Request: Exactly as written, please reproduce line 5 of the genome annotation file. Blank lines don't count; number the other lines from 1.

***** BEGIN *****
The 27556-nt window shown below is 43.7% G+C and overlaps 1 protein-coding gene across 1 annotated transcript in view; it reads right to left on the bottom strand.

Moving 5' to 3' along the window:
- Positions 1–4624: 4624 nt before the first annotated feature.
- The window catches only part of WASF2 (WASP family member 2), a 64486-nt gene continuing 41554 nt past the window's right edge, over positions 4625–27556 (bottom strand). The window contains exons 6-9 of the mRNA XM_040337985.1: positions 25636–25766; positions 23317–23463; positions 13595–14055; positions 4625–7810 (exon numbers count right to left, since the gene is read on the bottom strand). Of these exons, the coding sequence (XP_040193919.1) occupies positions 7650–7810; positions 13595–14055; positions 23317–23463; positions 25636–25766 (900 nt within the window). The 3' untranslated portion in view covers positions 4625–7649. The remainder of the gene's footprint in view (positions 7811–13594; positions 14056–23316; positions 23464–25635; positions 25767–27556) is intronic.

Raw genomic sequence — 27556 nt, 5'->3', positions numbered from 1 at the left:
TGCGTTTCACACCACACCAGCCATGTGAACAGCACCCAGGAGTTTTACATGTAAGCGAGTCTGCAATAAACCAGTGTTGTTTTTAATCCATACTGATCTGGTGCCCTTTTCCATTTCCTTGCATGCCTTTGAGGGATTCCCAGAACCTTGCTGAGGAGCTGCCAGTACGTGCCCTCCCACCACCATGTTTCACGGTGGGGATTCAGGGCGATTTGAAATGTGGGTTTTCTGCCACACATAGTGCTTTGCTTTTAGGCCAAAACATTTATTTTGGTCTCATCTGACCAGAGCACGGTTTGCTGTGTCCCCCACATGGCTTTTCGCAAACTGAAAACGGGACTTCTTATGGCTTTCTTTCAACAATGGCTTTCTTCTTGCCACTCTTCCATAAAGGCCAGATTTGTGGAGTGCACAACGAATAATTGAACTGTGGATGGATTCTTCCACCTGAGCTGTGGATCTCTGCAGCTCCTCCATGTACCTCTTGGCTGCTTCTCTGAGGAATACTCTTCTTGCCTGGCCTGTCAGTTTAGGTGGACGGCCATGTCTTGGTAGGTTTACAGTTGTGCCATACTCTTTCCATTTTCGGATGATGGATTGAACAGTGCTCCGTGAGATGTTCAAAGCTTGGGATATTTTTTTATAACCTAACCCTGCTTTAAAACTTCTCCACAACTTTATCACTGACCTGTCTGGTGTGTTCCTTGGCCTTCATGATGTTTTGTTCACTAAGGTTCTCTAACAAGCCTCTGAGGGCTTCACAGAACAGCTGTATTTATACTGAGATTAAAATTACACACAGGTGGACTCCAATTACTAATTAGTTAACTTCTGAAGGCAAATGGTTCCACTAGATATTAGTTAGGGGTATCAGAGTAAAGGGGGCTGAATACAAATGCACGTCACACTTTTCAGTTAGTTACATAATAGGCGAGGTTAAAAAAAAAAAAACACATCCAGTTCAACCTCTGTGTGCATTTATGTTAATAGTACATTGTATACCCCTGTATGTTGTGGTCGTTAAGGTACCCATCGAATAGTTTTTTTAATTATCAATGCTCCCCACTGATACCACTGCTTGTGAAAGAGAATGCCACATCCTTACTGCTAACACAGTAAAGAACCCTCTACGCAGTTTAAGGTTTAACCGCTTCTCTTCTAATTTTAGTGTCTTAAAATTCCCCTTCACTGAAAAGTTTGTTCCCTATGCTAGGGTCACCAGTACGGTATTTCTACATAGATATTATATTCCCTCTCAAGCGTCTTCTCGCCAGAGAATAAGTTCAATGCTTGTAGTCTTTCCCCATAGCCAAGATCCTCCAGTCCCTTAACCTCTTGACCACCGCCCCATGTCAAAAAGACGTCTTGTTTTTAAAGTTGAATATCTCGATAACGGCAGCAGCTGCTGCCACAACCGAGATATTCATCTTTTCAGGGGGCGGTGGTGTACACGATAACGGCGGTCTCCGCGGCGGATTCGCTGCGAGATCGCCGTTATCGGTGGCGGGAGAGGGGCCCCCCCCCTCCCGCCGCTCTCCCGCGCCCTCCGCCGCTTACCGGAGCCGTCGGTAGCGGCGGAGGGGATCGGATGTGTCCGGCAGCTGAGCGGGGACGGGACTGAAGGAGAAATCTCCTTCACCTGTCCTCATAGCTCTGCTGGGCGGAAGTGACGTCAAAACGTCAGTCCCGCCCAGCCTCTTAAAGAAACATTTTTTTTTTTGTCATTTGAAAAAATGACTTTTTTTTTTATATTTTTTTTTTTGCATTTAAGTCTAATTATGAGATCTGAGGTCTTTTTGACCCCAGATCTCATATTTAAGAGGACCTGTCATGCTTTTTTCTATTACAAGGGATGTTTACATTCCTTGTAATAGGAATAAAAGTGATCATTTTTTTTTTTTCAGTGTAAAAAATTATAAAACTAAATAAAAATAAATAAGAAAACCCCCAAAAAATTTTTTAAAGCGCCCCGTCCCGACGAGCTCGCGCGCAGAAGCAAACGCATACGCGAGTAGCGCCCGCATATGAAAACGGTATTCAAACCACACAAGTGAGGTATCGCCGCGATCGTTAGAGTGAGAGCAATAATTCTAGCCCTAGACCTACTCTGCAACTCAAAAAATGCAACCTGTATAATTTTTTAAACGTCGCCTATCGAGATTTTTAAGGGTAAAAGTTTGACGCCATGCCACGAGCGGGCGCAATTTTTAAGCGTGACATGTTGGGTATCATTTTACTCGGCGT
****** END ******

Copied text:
Raw genomic sequence — 27556 nt, 5'->3', positions numbered from 1 at the left: